Presenters and attendees at the International Conference on Shared Parenting 2017 had some ideas for improving the way that custody disputes in U.S. family courts are resolved (see Real World Divorce for how they typically are resolved now).
Presenters agreed the the temporary order process, which comes early in what might be years of divorce or custody litigation, is a critical part of why shared parenting is so uncommon in the United States. “That’s the end of the children’s relationship with one parent,” said a panel speaker regarding temporary orders favoring the other parent, and the rest of the panel nodded. Kari Adamsons, of the University of Connecticut (a great state for alimony plaintiffs!), summarized this with “there is a lot of momentum from temporary orders, especially for kids.”
The psychologists suggested mandated 50/50 shared parenting via temporary orders because it gives judges the opportunity to test the workability of shared parenting. When the trial comes around months (or two years, in Massachusetts, or maybe never, in Canada) later, the court will know whether or not shared parenting has been successful. Kentucky has recently put this suggestion into effect (see “New child-custody law lets Ky. children win with shared parenting,” April 12, 2017, Lexington Herald Leader). [Note that litigation over possession of children is less intense in Kentucky than in many other states because it is difficult for a plaintiff parent to get more than $ 14,700 per year per child in child support revenue.]
Given that a lot of states’ family courts see their mission as “maintain the status quo,” this Kentucky-style temporary order presumption would be likely to change the custody outcome statistics.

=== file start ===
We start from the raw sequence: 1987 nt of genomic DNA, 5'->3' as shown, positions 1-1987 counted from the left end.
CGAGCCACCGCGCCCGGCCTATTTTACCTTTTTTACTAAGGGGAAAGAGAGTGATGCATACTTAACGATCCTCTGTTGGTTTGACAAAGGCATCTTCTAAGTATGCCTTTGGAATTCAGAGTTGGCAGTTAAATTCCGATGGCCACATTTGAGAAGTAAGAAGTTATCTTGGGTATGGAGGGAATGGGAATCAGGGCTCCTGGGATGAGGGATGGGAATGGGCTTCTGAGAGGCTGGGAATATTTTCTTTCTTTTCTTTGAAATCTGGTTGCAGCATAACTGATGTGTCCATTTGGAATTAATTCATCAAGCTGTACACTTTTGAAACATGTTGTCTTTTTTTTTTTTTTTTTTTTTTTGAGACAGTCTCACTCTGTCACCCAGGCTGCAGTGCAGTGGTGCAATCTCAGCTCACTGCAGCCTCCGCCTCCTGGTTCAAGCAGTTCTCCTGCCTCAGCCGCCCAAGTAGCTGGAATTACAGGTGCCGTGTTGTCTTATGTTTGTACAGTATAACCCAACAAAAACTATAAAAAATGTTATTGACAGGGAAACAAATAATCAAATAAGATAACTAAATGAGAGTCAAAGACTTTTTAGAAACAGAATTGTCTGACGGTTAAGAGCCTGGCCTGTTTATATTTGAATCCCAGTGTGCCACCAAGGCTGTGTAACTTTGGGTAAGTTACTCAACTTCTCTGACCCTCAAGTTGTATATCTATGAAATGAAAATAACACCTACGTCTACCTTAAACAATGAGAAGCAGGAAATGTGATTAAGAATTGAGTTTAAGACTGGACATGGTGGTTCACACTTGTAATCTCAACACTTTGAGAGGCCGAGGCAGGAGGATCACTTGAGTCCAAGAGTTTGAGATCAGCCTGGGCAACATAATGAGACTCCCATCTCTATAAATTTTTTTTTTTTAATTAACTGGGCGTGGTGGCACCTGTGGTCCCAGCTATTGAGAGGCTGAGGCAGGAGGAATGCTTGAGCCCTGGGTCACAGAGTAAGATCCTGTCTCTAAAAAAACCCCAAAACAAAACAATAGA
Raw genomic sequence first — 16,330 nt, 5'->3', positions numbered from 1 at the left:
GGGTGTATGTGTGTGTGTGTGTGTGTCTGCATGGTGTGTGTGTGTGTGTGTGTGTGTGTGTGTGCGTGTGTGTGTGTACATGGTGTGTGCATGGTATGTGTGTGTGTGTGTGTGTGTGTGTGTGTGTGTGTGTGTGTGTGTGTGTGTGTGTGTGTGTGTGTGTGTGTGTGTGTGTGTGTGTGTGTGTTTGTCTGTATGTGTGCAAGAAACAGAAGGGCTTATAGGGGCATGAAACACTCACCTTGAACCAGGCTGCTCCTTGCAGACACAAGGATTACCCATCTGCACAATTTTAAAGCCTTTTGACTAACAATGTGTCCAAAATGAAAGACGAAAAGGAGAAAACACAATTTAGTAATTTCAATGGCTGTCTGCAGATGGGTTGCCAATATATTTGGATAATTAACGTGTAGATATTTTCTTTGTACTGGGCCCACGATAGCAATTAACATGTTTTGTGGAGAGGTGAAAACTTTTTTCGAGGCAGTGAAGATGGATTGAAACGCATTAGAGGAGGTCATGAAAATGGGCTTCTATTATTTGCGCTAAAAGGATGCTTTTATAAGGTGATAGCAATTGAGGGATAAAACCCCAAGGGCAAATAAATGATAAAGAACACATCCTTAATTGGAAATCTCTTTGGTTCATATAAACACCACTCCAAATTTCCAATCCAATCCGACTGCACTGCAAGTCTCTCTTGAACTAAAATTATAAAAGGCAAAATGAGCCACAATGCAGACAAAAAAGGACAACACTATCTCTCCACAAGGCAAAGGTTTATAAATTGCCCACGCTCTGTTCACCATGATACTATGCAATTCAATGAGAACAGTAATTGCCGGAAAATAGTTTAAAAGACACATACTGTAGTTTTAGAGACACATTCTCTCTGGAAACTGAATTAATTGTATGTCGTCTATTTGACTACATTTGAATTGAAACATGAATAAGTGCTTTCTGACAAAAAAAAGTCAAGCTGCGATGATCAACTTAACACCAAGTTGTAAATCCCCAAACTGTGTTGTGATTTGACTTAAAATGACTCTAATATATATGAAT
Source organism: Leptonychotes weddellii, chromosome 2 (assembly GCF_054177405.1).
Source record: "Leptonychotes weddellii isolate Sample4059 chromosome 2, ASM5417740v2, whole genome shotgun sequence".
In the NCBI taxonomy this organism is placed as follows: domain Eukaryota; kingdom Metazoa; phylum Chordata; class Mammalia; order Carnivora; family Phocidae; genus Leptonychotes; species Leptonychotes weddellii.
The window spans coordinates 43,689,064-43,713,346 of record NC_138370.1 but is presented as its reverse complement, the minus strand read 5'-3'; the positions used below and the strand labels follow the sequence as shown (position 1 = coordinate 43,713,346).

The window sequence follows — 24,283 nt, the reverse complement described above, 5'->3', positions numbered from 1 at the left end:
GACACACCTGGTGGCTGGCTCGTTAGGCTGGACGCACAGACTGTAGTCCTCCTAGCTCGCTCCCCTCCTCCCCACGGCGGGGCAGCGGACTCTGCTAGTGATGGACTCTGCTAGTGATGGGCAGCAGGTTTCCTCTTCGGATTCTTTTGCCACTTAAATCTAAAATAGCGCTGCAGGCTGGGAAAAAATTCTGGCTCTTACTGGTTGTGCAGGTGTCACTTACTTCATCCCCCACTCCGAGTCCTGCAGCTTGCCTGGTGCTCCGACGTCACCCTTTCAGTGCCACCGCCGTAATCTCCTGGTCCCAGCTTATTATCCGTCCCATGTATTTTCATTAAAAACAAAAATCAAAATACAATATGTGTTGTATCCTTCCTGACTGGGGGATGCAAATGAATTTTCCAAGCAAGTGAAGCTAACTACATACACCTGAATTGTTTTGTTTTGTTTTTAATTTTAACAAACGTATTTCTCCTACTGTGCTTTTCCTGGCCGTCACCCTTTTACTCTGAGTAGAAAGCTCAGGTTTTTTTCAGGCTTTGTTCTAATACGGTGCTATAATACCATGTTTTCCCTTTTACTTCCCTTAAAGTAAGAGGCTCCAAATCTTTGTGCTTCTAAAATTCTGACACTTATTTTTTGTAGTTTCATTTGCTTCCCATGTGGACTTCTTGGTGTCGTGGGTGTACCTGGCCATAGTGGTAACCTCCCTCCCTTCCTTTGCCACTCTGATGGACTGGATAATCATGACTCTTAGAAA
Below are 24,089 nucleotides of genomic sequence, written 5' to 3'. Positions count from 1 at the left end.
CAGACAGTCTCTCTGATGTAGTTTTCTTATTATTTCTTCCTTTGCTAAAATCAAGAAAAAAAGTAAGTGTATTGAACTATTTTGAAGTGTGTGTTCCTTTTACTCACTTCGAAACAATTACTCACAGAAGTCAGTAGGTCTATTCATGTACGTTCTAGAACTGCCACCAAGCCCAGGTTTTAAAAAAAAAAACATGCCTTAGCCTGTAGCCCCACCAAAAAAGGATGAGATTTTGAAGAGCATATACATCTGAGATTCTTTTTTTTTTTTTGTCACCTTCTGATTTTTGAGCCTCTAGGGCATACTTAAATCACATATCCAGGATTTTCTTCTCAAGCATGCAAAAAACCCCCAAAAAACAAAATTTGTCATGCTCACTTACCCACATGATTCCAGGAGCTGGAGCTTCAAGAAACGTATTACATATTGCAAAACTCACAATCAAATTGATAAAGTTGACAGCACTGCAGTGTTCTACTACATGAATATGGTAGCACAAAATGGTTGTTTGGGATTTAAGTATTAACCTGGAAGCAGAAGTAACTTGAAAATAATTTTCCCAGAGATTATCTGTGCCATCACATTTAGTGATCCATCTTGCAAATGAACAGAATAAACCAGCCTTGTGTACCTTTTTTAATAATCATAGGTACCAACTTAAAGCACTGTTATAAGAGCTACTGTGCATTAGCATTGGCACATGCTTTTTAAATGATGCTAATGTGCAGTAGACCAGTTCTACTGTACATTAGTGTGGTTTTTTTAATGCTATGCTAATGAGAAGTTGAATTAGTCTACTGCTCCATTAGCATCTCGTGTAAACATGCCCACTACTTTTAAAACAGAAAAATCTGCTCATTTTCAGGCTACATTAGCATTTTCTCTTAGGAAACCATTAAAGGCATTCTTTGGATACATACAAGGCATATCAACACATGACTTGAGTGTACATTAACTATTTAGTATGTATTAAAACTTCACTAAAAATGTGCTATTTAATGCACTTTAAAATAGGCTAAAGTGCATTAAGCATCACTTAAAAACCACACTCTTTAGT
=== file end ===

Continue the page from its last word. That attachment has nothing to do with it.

Some of the psychologists wanted courts (with the help of paid psychologists, typically!) to investigate “conflict.” Instead of simply ignoring one party’s assertion of “conflict,” as a lot of Western states do when awarding a 50/50 schedule to children, psychologists should try to figure out which parent was responsible for the conflict. The psychologists said that there was usually one parent who had “moved on” with a new lover, maybe some new kids, etc. while the other person had “not moved on” and would generate conflict. They never explained, however, how this was better than a fairly strict 50/50 presumption. Nor did they address “How are people supposed to move on when one person has to pay the other every month?” (unlike in England, for example, where they try to achieve a “clean break” of transferring assets from defendant to plaintiff in one big lump) The most that they came up with was that parents would be “taught” (by psychologists?) how to cooperate. Professor Linda Nielsen didn’t contradict her colleagues directly, but she noted that “most shared parenting arrangements are in fact parallel parenting. There is very little need for communication. Children are not benefiting from parents being buddies. There should be less emphasis on looking at parent-parent relationship and more on the parent-child relationship.”